Traditional therapies might be the best for IBS sufferers

IBS may benefit from traditional health resourcesTraditional remedies like peppermint oil might be the best health resources for people who suffer from irritable bowel syndrome, a new study suggests.

Because of the ability to access newer drugs, traditional therapies like fiber and antispasmodics are used less often for IBS, but research published in the November 14 issue of the British Medical Journal reports that the older, less expensive treatments might be the best first-line of defense against symptoms.

Studying the effects of fiber, antispasmodics and peppermint oil on 2,500 IBS patients, researchers found that peppermint oil was the most effective of the therapies used with no serious side effects found in any of the treatments.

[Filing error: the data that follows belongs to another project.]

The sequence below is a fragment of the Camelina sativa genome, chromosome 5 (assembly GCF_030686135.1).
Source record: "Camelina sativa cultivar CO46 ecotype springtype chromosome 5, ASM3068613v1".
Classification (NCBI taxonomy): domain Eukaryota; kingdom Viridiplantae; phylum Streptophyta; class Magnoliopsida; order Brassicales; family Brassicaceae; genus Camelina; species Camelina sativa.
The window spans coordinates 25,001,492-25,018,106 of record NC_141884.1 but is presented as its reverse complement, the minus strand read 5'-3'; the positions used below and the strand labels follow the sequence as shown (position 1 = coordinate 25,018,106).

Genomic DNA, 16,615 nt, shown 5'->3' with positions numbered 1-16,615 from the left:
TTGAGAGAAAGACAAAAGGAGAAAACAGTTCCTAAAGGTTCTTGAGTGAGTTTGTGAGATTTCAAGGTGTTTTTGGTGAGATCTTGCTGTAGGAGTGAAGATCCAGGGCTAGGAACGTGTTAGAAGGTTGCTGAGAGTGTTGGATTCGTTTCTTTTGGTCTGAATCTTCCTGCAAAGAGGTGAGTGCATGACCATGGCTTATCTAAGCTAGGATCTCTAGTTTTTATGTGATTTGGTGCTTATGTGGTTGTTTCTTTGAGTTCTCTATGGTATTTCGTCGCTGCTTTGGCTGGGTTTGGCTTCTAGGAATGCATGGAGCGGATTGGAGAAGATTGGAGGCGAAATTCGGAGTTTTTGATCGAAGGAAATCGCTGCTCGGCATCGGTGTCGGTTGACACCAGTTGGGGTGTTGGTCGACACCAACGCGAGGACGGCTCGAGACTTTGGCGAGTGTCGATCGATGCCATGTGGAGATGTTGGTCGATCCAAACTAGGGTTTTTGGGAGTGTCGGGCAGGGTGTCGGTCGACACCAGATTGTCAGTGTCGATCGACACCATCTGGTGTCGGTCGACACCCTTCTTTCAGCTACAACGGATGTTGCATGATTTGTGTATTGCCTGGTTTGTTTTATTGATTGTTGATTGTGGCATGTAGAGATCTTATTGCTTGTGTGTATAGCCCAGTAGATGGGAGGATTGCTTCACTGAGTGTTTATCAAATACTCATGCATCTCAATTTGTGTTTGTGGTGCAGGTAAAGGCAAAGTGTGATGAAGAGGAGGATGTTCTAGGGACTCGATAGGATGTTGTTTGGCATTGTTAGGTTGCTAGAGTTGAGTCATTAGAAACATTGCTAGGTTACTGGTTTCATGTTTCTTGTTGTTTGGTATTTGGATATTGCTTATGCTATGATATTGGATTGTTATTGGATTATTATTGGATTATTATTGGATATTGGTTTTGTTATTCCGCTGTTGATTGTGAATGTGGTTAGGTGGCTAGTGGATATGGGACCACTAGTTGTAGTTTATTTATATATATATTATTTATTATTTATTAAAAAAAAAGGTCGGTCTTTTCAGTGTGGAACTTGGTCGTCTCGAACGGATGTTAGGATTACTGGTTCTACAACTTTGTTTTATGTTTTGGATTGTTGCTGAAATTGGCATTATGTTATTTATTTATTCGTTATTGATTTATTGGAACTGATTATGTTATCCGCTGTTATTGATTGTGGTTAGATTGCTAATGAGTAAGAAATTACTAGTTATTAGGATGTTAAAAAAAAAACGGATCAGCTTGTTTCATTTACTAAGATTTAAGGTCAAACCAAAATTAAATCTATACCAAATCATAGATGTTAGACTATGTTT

Insoluble fiber, such as bran, was found to be ineffective with only soluble fiber relieving any symptoms.

IBS causes abdominal pain, and patients with the disorder suffer from alternating constipation and diarrhea. IBS is not the same as inflammatory bowel syndrome like Crohn’s disease or colitis.

The International Foundation for Functional Gastrointestinal Disorders reports that between 10 percent and 15 percent of American adults suffer from IBS. It also states that 25 percent of the U.S. population suffers from impairment of their daily function because of gastrointestinal disorders.